Burnout Paradise is the perfect example of how to make and support a game. Criterion, the developers, knew that after Burnout Revenge, they needed to shake up the formula: Burnout was transferred to an open world. I, along with many others, was deeply concerned. Could the frenetic excitement of previous games be sustained when you could go where you wanted to?
Needless to say, my fears were assuaged. Comprehensively. Paradise refreshes the Burnout formula, and makes it better than ever. The open world does the opposite of detract from the action - there is nothing more thrilling than saving a seemingly hopeless race after an impromptu shortcut through alleys and over massive jumps. Throw in tons of different modes, a vast array of cars, and a slick multiplayer mode, and Paradise is an improvement on Revenge.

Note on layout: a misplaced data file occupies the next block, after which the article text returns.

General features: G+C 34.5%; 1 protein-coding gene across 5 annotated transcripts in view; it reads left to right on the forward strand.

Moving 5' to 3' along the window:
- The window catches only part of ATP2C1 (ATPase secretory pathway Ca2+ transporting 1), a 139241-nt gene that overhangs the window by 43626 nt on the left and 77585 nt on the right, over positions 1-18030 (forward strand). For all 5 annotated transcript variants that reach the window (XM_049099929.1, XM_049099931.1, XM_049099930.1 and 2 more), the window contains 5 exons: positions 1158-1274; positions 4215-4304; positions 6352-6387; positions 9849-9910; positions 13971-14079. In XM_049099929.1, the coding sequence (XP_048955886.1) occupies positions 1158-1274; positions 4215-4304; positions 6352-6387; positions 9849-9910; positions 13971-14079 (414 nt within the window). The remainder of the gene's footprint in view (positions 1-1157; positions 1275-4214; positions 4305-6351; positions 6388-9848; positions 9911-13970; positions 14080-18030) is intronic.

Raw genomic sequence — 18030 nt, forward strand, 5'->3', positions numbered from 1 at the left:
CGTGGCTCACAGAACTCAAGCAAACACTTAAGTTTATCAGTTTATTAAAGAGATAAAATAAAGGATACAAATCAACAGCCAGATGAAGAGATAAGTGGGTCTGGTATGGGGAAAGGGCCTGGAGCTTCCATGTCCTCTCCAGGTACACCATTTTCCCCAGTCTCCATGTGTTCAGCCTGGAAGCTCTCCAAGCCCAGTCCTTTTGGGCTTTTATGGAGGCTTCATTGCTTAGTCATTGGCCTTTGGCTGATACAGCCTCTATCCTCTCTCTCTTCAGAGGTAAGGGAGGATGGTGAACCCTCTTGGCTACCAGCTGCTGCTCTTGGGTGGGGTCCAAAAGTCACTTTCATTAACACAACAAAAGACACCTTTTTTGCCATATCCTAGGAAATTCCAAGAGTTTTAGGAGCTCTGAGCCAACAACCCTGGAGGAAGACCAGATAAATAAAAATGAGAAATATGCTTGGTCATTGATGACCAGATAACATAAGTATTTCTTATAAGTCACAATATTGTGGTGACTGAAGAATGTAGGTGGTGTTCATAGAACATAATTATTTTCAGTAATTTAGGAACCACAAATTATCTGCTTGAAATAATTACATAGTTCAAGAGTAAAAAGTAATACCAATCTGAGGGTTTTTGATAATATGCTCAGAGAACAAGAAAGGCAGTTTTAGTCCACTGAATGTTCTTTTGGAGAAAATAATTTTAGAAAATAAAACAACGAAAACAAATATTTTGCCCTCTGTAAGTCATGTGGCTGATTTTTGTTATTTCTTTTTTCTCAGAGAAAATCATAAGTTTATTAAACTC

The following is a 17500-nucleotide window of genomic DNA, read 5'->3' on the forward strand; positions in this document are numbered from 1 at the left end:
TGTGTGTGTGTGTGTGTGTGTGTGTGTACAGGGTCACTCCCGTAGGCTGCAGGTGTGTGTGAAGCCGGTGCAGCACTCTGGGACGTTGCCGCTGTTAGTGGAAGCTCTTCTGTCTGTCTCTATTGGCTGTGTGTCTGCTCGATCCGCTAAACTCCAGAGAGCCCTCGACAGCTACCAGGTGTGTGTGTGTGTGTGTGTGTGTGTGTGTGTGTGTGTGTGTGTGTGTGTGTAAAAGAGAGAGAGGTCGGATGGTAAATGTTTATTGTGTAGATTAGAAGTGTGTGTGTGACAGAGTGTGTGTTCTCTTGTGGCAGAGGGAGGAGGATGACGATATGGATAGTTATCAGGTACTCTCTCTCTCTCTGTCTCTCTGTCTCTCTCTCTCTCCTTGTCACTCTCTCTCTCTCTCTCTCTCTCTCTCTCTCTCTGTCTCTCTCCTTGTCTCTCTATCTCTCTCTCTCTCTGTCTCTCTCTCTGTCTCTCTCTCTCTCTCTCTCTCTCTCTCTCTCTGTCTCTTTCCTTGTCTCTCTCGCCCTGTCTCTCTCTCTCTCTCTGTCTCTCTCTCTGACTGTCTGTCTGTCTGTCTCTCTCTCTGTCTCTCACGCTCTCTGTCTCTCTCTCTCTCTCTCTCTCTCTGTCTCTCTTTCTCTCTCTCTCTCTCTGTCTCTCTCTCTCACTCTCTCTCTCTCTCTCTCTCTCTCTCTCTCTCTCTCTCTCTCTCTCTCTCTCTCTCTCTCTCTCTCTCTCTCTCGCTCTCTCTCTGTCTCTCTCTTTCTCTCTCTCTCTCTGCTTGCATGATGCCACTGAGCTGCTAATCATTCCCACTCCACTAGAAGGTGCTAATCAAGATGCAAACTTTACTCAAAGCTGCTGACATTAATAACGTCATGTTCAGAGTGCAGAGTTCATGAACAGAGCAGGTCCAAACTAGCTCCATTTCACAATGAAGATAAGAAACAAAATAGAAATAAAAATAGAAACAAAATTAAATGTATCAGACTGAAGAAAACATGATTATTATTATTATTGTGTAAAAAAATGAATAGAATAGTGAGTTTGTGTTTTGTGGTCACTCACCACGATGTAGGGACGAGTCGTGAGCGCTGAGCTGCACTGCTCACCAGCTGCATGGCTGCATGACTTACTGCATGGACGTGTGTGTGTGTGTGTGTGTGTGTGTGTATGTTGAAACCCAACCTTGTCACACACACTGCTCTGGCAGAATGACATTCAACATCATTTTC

But praise should also be given to Criterion's support for the game after it's release. It has become common practice now to charge obscene amounts for DLC: Street Fighter IV charged for costumes that were just duplicates with different colours. Resident Evil 5 asked you to pay for multiplayer after coughing up for the full price of the game without it.
Criterion, on the other hand, hit the sweet spot. The DLC added has added comprehensively to the experience, with motorbikes, a day-and-night system and a new Party mode for local play; all of this is available on the Ultimate Box (although the first two were free anyway!). Loads of awesome cars are also available for purchase, but these aren't just half-baked reskins: you have the Back to the Future DeLorean, the Ghostbusters Ecto-1 and many more. An expansion island called Big Surf Island also offers extra life.
An incredible package.